Abbott Laboratories’ first-quarter profit met Wall Street expectations on better-than-expected sales of its drug Humira, though the company lowered its profit outlook due to the impact of the health care overhaul.
The maker of drugs and medical devices said it will take a write-down tied to changes in retiree prescription drug coverage included in the health care reform law enacted last month.
Abbott lowered its 2010 earnings expectation by 7 cents to between $4.13 and $4.18 per share, excluding one-time items. Wall Street expects $4.23 per share.
Analyst were encouraged by the company’s guidance, which they said appeared stronger than other companies facing health reform headwinds.
“In our view, Abbott’s guidance reflects stronger-than-expected growth of the underlying business, enabling the company to absorb some of the health care reform impact and still deliver” double-digit growth, said Leerink Swann analyst Rick Wise in a note to clients.
Johnson & Johnson, Eli Lilly and a number of other major corporations have already reported similar charges. Under the new law, which aims to cover millions of uninsured people, businesses will be prohibited from writing off a federal subsidy that covers part of the cost of retiree prescription drug coverage.
Adding to the pressure on drugmakers is a new requirement to give larger Medicaid rebates to low-income patients. Abbott said the requirement reduced sales by about $60 million for the quarter.
The North Chicago, Ill., company reported earnings of $1 billion, or 64 cents per share, in the three months that ended March 31. That’s down from the $1.44 billion, or 92 cents per share, in the same period last year due to a $505 million gain from Abbott’s joint venture with Takeda Pharmaceuticals.
Revenue grew 15 percent to $7.7 billion. Sales of the biotech drug Humira, an injection for inflammatory diseases, climbed more than 36 percent to $1.4 billion, beating analyst expectations.
Excluding one-time items, the company earned 81 cents per share.
Analysts polled by Thomson Reuters forecast a profit of 80 cents per share on revenue of $7.73 billion. Analysts typically exclude one-time items from their estimates.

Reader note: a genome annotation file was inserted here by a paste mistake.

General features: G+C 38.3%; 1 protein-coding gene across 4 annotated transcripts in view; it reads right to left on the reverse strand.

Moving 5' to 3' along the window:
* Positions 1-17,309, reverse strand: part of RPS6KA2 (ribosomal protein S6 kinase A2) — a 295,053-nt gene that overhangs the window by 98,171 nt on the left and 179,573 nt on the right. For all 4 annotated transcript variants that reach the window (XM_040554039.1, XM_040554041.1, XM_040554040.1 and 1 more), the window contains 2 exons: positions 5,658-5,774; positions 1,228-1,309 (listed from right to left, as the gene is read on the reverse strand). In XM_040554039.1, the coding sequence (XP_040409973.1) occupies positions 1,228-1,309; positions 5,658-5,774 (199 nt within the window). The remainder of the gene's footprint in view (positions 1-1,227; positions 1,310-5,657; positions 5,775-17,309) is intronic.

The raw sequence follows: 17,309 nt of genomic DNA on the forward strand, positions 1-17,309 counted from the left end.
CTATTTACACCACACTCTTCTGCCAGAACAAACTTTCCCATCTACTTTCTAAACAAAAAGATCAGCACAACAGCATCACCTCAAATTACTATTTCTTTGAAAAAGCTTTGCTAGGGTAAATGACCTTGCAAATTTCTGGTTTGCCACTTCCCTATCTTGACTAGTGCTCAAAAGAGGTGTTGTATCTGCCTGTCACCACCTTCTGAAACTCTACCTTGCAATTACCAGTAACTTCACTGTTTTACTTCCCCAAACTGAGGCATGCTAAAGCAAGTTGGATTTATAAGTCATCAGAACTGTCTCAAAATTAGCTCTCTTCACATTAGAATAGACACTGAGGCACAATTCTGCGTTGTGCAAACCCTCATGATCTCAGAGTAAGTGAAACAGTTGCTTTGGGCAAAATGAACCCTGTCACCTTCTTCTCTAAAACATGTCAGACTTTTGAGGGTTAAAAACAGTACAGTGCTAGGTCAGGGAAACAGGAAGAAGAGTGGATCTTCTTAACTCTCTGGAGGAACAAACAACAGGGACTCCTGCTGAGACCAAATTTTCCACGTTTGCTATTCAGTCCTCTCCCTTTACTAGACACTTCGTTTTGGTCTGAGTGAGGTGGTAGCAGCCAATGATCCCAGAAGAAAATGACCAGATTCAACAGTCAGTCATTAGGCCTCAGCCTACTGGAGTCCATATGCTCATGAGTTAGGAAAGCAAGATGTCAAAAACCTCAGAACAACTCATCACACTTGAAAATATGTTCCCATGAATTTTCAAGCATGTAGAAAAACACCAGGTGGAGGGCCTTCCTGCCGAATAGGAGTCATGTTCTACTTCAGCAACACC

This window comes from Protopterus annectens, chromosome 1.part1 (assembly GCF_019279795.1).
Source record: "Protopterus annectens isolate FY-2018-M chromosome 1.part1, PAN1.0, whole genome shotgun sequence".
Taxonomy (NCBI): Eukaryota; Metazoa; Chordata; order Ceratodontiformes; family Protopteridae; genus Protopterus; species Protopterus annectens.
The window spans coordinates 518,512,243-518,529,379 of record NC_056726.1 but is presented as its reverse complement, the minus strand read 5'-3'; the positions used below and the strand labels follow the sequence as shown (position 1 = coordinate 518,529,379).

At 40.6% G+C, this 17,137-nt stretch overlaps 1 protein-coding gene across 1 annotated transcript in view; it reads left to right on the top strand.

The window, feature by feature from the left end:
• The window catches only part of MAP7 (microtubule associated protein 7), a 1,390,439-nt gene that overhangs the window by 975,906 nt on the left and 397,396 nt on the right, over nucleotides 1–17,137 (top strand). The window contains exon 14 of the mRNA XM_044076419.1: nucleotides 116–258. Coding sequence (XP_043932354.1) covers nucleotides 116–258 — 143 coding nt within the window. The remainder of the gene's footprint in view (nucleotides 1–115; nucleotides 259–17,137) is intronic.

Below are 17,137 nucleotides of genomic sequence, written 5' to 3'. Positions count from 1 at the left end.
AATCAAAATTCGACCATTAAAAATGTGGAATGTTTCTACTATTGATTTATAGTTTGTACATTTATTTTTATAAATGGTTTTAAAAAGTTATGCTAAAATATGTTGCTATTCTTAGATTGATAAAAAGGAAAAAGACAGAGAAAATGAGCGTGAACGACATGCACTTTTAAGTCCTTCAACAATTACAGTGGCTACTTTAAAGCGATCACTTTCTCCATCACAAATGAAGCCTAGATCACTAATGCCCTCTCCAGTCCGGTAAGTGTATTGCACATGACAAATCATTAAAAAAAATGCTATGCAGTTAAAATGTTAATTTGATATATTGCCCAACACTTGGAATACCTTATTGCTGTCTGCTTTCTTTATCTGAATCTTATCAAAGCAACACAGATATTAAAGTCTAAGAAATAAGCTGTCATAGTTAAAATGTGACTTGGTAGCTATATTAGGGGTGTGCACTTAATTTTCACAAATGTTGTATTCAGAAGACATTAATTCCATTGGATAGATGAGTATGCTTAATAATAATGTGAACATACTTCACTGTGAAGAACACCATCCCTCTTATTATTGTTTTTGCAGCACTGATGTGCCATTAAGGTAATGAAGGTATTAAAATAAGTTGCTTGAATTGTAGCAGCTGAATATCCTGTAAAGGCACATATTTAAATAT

Pharmaceutical and vascular product sales, including drug-coated stents, increased 13 percent and 16 percent, respectively. Stents are mesh-wire tubes used to prop open arteries after they have been cleared of fatty plaque.
International pharmaceutical sales increased 14 percent thanks to the recently closed acquisition of Belgian Solvay Pharmaceuticals. The company said it expects the unit to add $3 billion in sales this year.
Abbott spent much of the past year acquiring small to medium-size drug and device companies, including contact lens solution maker Advanced Medical Optics and Evalve, a maker of heart repair equipment.
That buying spree was primarily aimed at diversifying the company’s revenue stream beyond Humira, which will lose U.S. patent protection in 2017.
On a call with analysts, Chief Financial Officer Thomas Freyman suggested the company would make fewer, smaller purchases in the year ahead.
“It’s important to take a breath and be sure that the assets we’ve acquired are going to perform at the level we need them to,” Freyman said. “If we were to do anything more it would tend to be around augmentation of our pharma pipeline, which I would characterize as tuck-ins.”
Abbott shares fell $1.28, or 2.4 percent, to $51.78 in late afternoon trading.
Date: April 21, 2010
Source: Associated Press